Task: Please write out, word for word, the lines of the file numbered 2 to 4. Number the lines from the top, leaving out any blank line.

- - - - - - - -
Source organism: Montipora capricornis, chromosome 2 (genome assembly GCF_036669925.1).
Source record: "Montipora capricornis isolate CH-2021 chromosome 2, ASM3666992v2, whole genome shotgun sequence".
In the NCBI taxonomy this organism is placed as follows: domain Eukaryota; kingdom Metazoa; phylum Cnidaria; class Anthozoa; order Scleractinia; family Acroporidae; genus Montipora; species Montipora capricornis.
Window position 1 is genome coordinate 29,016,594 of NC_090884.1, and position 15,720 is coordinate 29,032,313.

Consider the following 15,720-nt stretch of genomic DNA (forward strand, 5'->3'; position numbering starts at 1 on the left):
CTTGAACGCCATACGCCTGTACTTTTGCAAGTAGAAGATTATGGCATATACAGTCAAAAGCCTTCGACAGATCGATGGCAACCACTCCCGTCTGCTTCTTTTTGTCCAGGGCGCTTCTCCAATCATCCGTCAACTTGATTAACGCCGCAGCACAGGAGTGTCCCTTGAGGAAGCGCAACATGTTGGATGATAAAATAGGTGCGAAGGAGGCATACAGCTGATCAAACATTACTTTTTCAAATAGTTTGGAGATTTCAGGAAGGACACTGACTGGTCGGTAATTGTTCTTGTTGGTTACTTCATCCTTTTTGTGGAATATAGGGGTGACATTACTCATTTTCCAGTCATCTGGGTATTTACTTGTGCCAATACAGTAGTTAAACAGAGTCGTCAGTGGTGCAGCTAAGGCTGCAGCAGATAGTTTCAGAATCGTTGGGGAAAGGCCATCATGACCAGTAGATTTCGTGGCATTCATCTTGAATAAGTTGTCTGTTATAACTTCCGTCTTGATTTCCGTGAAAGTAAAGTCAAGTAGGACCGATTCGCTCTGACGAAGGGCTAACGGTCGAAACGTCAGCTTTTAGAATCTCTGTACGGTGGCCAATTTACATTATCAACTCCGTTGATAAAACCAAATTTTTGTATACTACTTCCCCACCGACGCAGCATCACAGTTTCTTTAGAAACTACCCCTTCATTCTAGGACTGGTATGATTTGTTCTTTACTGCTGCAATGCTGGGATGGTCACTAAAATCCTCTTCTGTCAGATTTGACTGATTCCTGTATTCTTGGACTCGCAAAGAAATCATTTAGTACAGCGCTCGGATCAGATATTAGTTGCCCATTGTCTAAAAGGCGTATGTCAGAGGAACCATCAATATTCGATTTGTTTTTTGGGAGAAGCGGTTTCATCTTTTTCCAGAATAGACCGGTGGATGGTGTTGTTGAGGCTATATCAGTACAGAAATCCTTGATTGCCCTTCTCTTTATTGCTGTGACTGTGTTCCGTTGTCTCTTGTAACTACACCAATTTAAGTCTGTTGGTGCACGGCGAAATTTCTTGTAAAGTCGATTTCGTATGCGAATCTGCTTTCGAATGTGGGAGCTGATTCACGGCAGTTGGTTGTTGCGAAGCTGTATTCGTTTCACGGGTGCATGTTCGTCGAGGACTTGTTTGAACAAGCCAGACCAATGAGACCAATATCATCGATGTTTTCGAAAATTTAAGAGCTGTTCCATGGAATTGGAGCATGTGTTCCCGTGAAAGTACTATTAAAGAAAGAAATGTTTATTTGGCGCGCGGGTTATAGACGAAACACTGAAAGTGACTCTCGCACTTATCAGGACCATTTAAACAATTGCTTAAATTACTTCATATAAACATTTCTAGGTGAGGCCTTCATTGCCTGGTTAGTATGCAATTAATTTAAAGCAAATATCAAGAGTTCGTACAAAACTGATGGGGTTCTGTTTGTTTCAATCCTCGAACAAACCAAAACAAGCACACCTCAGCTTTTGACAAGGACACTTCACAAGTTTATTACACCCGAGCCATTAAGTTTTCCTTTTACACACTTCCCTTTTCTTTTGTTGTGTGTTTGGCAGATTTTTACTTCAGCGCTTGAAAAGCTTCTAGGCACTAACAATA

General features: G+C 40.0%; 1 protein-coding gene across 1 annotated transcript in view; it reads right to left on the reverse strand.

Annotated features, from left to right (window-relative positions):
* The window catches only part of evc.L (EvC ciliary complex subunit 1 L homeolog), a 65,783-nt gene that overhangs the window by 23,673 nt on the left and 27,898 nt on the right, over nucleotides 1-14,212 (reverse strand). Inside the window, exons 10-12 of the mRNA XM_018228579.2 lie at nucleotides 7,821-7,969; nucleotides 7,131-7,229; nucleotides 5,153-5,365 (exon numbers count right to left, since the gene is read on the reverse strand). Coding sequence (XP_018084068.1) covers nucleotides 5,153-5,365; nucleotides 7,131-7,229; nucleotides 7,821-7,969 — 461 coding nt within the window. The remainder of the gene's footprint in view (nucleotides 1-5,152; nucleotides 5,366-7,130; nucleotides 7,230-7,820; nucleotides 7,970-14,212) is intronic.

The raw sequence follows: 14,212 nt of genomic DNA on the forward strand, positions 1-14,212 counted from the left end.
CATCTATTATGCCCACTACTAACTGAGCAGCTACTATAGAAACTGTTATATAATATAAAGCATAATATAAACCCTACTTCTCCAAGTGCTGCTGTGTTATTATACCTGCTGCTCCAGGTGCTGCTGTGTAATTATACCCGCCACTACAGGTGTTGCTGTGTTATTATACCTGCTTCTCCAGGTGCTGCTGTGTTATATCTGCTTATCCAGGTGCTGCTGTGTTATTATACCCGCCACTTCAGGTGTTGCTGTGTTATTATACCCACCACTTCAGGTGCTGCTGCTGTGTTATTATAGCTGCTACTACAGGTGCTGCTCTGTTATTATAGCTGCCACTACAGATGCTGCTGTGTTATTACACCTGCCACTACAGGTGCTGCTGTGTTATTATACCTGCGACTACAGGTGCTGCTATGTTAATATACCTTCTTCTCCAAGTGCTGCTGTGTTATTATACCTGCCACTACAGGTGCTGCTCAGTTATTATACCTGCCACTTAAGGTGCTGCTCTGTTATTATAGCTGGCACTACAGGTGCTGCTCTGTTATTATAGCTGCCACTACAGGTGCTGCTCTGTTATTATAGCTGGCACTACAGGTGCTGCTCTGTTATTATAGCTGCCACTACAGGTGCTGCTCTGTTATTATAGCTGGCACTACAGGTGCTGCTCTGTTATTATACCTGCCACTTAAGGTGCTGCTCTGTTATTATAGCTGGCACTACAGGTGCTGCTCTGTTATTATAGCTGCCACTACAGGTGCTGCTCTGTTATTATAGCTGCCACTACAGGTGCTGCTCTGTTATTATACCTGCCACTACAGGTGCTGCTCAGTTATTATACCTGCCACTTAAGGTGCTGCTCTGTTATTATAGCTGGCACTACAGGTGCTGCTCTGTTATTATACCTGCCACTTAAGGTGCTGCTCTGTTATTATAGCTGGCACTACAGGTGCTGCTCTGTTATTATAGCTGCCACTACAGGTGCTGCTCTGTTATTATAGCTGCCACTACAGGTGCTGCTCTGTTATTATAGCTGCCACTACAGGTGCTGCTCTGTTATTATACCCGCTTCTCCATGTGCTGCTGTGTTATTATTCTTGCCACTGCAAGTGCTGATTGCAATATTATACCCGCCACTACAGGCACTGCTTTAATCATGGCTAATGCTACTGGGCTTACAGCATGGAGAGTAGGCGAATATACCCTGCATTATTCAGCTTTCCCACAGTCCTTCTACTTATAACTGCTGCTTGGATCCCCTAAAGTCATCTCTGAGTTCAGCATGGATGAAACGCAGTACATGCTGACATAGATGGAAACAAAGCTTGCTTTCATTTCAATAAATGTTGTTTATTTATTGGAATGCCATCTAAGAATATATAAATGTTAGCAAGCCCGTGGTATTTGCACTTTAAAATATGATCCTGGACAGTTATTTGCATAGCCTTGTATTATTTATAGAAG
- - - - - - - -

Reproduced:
Source record: "Montipora capricornis isolate CH-2021 chromosome 2, ASM3666992v2, whole genome shotgun sequence".
In the NCBI taxonomy this organism is placed as follows: domain Eukaryota; kingdom Metazoa; phylum Cnidaria; class Anthozoa; order Scleractinia; family Acroporidae; genus Montipora; species Montipora capricornis.
Window position 1 is genome coordinate 29,016,594 of NC_090884.1, and position 15,720 is coordinate 29,032,313.